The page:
After he left the Bishop’s he rambled about the nation a while. I next heard he fell in with a Mr. Pratt of Kings Court in the County Cavan, he lived a couple of years there and had a house and Garden and 4 acres of Land and the Grazing of 4 Cows in the Demesne. He had a letter from Mr Pratt that he would give him a Lease of his concern, But on Mr Pratt’s death his brother’s son who was his Heir, refused giving the Lease & turned him out. Charles consulted Counsellor (now Judge) Fox with his Case, who gave an opinion in his favour, and say’d he would make it good. Charles gave Fox the letter, But in consequence of some private influence as he believed he never could get it from him again, and it is generally believed he was betray’d. He then rambled as usual. I saw him often afterwards who told me the above Story about Mr. Fox. I next heard of his being in Belfast in 1792 at the time of the Celebration of the French Revolution where I met him, where he got the Highest prize for his performce on that occasion.

Arthur O’Neil, Memoirs (revised version), Queen’s University Belfast, Special Collections MS4.14 page 77-79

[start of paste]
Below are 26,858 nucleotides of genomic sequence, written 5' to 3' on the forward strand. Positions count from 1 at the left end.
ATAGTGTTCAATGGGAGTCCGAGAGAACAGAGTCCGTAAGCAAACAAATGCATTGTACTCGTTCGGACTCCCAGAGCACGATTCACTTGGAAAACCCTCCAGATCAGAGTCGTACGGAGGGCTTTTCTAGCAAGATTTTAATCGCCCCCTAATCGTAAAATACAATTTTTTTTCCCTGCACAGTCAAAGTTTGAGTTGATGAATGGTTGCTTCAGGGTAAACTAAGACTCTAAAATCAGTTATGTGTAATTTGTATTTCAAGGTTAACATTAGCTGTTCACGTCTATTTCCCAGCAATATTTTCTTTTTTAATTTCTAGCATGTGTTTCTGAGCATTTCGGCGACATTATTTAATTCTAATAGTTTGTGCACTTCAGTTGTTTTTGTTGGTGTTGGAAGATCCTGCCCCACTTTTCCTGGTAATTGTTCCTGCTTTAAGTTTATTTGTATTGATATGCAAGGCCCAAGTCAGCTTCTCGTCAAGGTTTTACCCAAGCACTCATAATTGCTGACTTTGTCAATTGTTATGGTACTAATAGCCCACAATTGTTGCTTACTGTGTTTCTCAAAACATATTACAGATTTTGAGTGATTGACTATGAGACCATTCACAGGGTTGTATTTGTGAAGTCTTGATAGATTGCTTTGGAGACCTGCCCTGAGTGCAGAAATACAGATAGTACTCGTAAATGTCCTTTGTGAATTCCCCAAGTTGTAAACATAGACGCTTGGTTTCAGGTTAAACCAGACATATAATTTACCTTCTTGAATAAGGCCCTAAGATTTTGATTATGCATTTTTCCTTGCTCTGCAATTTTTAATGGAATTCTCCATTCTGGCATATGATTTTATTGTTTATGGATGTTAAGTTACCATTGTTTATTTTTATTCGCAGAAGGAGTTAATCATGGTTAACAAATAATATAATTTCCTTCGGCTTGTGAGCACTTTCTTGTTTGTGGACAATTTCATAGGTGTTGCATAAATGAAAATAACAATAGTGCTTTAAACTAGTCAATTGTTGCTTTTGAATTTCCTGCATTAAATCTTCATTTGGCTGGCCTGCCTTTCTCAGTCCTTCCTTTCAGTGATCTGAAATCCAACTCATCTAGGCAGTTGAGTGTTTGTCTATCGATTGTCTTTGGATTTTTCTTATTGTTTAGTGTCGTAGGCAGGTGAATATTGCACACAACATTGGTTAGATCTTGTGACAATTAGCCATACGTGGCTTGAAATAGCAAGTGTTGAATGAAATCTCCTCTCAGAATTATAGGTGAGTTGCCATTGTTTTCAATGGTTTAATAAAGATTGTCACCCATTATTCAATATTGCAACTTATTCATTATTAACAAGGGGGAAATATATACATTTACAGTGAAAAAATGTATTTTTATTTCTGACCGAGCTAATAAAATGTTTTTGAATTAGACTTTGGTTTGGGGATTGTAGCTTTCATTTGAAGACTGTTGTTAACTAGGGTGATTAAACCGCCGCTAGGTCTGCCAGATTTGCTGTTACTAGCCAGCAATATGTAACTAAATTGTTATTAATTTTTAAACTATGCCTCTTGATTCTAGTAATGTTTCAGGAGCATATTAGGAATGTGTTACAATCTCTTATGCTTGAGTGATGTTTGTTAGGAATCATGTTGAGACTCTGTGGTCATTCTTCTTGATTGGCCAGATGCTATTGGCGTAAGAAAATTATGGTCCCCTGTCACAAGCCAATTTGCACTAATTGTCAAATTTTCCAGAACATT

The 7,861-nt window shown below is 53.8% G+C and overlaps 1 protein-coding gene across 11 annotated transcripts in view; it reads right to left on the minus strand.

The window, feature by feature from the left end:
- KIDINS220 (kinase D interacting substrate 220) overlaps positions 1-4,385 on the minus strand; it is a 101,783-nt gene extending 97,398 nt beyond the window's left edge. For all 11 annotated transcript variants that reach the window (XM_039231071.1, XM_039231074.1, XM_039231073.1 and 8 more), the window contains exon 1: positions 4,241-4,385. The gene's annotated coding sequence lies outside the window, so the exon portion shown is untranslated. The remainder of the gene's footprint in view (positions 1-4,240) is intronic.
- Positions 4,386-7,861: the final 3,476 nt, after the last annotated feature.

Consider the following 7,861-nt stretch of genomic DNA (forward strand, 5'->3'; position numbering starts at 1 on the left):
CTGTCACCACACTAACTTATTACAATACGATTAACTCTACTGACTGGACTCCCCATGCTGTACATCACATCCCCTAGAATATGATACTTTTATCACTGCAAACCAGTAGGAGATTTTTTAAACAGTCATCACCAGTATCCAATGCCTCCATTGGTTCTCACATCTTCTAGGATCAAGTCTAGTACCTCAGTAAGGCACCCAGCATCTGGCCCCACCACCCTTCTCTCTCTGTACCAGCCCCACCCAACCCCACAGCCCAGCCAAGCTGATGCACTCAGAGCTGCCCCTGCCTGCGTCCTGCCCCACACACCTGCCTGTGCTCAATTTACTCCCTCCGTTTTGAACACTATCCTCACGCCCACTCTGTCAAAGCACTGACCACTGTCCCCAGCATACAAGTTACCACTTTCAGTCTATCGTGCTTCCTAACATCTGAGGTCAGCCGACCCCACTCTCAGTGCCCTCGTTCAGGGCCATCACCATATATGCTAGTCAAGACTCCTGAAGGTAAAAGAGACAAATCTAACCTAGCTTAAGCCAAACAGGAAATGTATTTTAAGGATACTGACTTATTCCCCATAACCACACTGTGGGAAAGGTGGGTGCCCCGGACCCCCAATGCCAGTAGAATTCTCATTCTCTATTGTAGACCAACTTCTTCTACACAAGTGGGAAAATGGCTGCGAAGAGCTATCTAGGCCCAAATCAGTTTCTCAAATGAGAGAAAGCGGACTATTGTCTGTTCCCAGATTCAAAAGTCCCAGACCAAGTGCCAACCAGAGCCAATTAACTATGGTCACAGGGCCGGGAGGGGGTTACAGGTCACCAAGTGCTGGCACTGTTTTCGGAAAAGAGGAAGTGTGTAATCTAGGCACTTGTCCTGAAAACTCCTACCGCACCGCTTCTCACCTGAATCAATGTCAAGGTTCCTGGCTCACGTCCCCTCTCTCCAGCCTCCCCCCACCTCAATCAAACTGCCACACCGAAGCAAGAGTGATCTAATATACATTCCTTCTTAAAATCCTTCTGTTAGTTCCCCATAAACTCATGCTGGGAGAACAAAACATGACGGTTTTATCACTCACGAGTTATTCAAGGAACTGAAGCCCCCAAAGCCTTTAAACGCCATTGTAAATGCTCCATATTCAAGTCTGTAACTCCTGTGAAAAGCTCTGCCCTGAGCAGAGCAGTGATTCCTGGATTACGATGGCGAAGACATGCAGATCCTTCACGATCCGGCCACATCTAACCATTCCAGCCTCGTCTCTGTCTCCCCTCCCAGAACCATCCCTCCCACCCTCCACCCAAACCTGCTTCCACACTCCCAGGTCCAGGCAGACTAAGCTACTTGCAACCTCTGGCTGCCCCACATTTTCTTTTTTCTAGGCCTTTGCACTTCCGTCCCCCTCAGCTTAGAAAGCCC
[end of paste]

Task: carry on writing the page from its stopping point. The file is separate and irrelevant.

This account was compressed and was printed (with errors) by Edward Bunting in 1840 (intro p.81). Bunting adds that Fanning was born “about 1736”, which he has apparently calculated from a newspaper reference to Fanning being 56 years old in July 1792 (Belfast News Letter Fri 13 Jul 1792 p3, see below)

I think most of Arthur O’Neil’s account deals with the period before 1792 and so we will not pay that much attention to it. However we can clearly see that by 1792, at the start of our study period, Charles Fanning was aged 56 (if we believe the newspaper). He would have been married with probably grown up children. It looks like he was quite poor, making a living by travelling as an itinerant harper by that time.